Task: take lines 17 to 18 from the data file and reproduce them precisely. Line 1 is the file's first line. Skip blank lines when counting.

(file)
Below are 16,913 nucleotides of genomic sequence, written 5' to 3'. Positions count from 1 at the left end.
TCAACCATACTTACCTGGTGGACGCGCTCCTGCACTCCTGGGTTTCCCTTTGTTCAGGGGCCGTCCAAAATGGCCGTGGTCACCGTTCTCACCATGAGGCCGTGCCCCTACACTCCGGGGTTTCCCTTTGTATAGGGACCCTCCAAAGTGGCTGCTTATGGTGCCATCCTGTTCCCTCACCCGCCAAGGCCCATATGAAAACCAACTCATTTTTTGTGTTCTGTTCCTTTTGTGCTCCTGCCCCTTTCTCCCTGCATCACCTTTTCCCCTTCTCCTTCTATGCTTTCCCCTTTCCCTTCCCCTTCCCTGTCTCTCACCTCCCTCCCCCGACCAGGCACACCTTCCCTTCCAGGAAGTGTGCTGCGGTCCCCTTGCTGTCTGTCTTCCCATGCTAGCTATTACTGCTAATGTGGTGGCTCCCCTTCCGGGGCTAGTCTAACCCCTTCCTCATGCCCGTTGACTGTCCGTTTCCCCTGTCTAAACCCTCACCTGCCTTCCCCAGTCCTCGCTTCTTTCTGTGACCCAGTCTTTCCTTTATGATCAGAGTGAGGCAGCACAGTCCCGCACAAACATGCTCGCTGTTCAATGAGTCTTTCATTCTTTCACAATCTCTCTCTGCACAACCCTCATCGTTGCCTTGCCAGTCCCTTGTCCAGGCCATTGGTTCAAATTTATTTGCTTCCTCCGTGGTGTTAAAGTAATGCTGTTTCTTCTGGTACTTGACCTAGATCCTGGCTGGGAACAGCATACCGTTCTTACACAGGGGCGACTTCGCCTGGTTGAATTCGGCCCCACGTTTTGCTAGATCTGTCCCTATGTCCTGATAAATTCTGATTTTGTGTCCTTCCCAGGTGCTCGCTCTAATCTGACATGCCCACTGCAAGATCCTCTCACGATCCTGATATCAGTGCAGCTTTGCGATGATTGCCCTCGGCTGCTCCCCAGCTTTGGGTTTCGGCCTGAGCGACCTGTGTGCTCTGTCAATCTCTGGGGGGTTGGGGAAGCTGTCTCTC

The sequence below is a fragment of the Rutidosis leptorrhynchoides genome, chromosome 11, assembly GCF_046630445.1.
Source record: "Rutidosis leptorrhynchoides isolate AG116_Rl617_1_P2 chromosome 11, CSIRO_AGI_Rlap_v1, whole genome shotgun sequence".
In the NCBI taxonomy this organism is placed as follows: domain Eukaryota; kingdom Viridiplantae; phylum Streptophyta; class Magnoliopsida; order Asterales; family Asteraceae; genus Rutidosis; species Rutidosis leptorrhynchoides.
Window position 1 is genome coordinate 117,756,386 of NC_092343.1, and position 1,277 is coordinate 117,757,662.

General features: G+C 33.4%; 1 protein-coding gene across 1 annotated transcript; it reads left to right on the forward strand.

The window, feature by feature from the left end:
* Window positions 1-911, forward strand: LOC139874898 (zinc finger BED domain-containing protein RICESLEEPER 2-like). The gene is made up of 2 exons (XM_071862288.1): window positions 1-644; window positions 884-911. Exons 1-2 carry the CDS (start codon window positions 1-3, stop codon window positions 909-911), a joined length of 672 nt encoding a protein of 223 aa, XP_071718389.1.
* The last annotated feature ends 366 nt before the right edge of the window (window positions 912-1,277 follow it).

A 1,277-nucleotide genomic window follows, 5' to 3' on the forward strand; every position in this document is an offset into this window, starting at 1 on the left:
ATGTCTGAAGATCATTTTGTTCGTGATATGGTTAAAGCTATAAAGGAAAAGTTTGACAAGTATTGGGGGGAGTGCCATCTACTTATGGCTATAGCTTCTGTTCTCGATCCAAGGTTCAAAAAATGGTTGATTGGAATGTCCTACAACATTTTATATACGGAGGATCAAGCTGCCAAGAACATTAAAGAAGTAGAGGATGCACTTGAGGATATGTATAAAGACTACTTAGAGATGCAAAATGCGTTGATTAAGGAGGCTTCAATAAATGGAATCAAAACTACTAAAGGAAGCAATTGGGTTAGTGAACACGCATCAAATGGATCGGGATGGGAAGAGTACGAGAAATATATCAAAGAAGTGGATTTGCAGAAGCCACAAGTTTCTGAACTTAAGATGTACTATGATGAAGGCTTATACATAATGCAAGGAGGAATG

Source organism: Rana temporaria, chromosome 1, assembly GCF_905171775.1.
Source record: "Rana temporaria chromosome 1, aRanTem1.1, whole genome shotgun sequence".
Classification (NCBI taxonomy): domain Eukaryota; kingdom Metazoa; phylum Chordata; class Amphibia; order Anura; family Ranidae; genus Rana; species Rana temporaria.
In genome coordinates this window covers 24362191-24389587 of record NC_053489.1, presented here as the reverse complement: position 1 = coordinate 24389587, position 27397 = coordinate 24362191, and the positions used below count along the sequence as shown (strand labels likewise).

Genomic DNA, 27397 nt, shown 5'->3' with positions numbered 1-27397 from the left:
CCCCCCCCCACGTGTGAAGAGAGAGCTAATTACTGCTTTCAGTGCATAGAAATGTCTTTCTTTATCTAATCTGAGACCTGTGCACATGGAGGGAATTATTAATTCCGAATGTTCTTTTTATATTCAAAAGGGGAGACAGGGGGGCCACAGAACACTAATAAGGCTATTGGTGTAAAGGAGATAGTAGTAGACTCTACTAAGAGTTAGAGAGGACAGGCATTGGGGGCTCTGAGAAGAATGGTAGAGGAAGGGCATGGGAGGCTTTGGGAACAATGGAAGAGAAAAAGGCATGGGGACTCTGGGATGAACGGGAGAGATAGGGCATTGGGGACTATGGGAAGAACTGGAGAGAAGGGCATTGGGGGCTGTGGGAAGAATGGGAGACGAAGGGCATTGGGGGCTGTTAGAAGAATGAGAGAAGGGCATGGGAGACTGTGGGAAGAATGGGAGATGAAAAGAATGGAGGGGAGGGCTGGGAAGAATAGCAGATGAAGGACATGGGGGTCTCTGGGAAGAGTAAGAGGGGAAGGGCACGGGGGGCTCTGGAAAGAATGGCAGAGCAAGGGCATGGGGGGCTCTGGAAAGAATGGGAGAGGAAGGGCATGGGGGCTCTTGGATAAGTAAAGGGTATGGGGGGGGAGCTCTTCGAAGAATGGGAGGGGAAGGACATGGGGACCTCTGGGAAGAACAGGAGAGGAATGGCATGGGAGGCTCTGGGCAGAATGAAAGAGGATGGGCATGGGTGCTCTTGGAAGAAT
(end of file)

Genomic DNA, 27397 nt, shown 5'->3' with positions numbered 1-27397 from the left:
CCCCCCCCCACGTGTGAAGAGAGAGCTAATTACTGCTTTCAGTGCATAGAAATGTCTTTCTTTATCTAATCTGAGACCTGTGCACATGGAGGGAATTATTAATTCCGAATGTTCTTTTTATATTCAAAAGGGGAGACAGGGGGGCCACAGAACACTAATAAGGCTATTGGTGTAAAGGAGATAGTAGTAGACTCTACTAAGAGTTAGAGAGGACAGGCATTGGGGGCTCTGAGAAGAATGGTAGAGGAAGGGCATGGGAGGCTTTGGGAACAATGGAAGAGAAAAAGGCATGGGGACTCTGGGATGAACGGGAGAGATAGGGCATTGGGGACTATGGGAAGAACTGGAGAGAAGGGCATTGGGGGCTGTGGGAAGAATGGGAGACGAAGGGCATTGGGGGCTGTTAGAAGAATGAGAGAAGGGCATGGGAGACTGTGGGAAGAATGGGAGATGAAAAGAATGGAGGGGAGGGCTGGGAAGAATAGCAGATGAAGGACATGGGGGTCTCTGGGAAGAGTAAGAGGGGAAGGGCACGGGGGGCTCTGGAAAGAATGGCAGAGCAAGGGCATGGGGGGCTCTGGAAAGAATGGGAGAGGAAGGGCATGGGGGCTCTTGGATAAGTAAAGGGTATGGGGGGGGAGCTCTTCGAAGAATGGGAGGGGAAGGACATGGGGACCTCTGGGAAGAACAGGAGAGGAATGGCATGGGAGGCTCTGGGCAGAATGAAAGAGGATGGGCATGGGTGCTCTTGGAAGAAT